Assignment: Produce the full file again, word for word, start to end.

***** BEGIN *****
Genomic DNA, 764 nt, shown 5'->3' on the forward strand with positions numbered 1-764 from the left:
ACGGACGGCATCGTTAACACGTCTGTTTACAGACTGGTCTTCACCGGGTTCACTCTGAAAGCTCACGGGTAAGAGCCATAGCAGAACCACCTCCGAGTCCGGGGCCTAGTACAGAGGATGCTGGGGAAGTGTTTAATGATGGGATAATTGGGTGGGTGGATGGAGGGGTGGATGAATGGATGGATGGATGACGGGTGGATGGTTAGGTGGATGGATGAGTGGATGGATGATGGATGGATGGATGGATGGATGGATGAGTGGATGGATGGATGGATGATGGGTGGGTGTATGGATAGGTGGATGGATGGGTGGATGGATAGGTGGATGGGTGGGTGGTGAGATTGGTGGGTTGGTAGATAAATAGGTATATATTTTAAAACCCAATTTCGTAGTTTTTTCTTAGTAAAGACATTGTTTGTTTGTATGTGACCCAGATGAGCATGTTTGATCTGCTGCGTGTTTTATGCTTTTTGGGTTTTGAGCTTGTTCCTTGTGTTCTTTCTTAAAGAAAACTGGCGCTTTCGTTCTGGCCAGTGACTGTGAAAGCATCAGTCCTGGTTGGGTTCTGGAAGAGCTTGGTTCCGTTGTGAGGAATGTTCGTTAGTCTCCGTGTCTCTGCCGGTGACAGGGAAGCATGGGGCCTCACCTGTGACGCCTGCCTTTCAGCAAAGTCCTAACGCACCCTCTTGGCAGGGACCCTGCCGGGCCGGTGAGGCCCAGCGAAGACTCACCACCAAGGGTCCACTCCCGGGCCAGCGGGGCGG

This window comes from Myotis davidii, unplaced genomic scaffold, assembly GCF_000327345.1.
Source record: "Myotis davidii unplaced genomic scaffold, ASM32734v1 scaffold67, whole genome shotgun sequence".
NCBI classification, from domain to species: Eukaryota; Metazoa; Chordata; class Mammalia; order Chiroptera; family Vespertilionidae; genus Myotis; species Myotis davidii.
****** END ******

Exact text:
Genomic DNA, 764 nt, shown 5'->3' on the forward strand with positions numbered 1-764 from the left:
ACGGACGGCATCGTTAACACGTCTGTTTACAGACTGGTCTTCACCGGGTTCACTCTGAAAGCTCACGGGTAAGAGCCATAGCAGAACCACCTCCGAGTCCGGGGCCTAGTACAGAGGATGCTGGGGAAGTGTTTAATGATGGGATAATTGGGTGGGTGGATGGAGGGGTGGATGAATGGATGGATGGATGACGGGTGGATGGTTAGGTGGATGGATGAGTGGATGGATGATGGATGGATGGATGGATGGATGGATGAGTGGATGGATGGATGGATGATGGGTGGGTGTATGGATAGGTGGATGGATGGGTGGATGGATAGGTGGATGGGTGGGTGGTGAGATTGGTGGGTTGGTAGATAAATAGGTATATATTTTAAAACCCAATTTCGTAGTTTTTTCTTAGTAAAGACATTGTTTGTTTGTATGTGACCCAGATGAGCATGTTTGATCTGCTGCGTGTTTTATGCTTTTTGGGTTTTGAGCTTGTTCCTTGTGTTCTTTCTTAAAGAAAACTGGCGCTTTCGTTCTGGCCAGTGACTGTGAAAGCATCAGTCCTGGTTGGGTTCTGGAAGAGCTTGGTTCCGTTGTGAGGAATGTTCGTTAGTCTCCGTGTCTCTGCCGGTGACAGGGAAGCATGGGGCCTCACCTGTGACGCCTGCCTTTCAGCAAAGTCCTAACGCACCCTCTTGGCAGGGACCCTGCCGGGCCGGTGAGGCCCAGCGAAGACTCACCACCAAGGGTCCACTCCCGGGCCAGCGGGGCGG

This window comes from Myotis davidii, unplaced genomic scaffold, assembly GCF_000327345.1.
Source record: "Myotis davidii unplaced genomic scaffold, ASM32734v1 scaffold67, whole genome shotgun sequence".
NCBI classification, from domain to species: Eukaryota; Metazoa; Chordata; class Mammalia; order Chiroptera; family Vespertilionidae; genus Myotis; species Myotis davidii.